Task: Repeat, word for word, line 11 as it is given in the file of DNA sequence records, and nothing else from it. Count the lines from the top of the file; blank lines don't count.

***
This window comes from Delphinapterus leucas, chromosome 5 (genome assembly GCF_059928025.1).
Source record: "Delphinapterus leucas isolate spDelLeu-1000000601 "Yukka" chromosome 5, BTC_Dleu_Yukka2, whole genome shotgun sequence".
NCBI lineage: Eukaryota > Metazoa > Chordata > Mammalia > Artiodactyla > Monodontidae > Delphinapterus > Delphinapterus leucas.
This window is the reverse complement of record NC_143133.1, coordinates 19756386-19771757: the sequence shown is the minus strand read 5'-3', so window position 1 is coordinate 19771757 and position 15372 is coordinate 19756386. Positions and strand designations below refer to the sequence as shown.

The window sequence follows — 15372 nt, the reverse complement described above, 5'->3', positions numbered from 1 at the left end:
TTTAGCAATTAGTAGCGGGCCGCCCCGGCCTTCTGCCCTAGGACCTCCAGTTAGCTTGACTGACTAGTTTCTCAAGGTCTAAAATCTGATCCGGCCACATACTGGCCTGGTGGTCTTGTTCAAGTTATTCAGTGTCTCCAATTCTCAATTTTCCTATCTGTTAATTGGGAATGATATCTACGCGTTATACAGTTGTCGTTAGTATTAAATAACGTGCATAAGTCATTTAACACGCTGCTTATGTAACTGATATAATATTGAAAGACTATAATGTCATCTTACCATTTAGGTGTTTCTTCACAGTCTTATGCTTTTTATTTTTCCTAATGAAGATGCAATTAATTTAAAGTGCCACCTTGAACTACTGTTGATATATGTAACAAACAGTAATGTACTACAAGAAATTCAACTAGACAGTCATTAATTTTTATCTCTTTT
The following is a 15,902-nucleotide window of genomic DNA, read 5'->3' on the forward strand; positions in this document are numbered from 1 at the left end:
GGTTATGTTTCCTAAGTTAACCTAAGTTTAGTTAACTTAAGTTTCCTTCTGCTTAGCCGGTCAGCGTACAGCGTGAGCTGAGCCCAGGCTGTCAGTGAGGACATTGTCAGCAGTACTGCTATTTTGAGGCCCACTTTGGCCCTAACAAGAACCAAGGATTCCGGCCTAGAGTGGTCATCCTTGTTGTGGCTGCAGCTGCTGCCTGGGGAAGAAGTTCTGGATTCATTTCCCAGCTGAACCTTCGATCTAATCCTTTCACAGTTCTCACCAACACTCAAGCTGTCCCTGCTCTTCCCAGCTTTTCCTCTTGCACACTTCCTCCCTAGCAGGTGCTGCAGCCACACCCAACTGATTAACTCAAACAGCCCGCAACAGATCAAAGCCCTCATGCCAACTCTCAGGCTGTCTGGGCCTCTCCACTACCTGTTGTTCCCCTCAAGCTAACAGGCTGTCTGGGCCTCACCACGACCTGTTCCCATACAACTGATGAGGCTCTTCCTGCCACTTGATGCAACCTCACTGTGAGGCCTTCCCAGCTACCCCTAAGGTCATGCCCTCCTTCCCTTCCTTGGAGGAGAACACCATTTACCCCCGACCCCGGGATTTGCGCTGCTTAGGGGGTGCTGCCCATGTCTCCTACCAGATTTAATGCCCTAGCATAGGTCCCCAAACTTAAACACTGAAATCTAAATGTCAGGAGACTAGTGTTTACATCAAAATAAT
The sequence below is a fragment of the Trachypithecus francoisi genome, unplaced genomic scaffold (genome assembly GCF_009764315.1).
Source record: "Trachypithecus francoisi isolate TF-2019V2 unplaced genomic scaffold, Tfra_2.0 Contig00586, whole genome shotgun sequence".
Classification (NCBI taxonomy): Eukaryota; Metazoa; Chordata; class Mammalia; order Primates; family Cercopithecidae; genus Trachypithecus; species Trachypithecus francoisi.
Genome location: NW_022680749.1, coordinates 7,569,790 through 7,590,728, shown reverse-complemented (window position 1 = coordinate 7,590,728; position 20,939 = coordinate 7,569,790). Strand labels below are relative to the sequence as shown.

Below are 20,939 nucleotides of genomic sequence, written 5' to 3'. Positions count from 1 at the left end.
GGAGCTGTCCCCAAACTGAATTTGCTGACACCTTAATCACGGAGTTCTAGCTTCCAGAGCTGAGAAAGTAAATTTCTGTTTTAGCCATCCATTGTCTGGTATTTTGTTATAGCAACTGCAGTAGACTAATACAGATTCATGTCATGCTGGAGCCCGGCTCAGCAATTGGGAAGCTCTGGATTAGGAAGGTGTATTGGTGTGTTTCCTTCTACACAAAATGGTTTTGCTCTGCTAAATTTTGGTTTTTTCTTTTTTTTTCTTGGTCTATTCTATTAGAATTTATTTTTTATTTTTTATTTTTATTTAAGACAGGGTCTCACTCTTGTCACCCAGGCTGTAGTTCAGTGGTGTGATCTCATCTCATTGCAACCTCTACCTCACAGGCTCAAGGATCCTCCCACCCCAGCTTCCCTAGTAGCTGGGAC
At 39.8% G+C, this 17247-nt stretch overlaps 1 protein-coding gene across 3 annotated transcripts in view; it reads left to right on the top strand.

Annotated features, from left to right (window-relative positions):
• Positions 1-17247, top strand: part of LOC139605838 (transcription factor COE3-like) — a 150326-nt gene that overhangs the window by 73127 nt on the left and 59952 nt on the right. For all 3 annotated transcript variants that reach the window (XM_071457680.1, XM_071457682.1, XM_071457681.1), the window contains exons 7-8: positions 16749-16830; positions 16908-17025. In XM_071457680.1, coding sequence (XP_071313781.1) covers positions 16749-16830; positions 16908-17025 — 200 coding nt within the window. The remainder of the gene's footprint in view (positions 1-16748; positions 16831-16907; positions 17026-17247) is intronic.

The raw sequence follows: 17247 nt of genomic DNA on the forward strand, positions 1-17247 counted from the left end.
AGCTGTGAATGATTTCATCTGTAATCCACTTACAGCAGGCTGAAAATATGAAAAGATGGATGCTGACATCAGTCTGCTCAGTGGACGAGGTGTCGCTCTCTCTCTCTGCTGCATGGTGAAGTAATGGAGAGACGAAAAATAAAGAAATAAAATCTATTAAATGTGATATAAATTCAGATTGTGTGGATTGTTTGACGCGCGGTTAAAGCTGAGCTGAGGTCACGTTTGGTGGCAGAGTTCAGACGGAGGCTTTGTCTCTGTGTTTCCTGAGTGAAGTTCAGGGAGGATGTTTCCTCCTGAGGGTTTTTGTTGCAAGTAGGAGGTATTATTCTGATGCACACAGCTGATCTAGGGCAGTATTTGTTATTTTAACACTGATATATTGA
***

Classification (NCBI taxonomy): Eukaryota; Metazoa; Chordata; class Mammalia; order Primates; family Cercopithecidae; genus Trachypithecus; species Trachypithecus francoisi.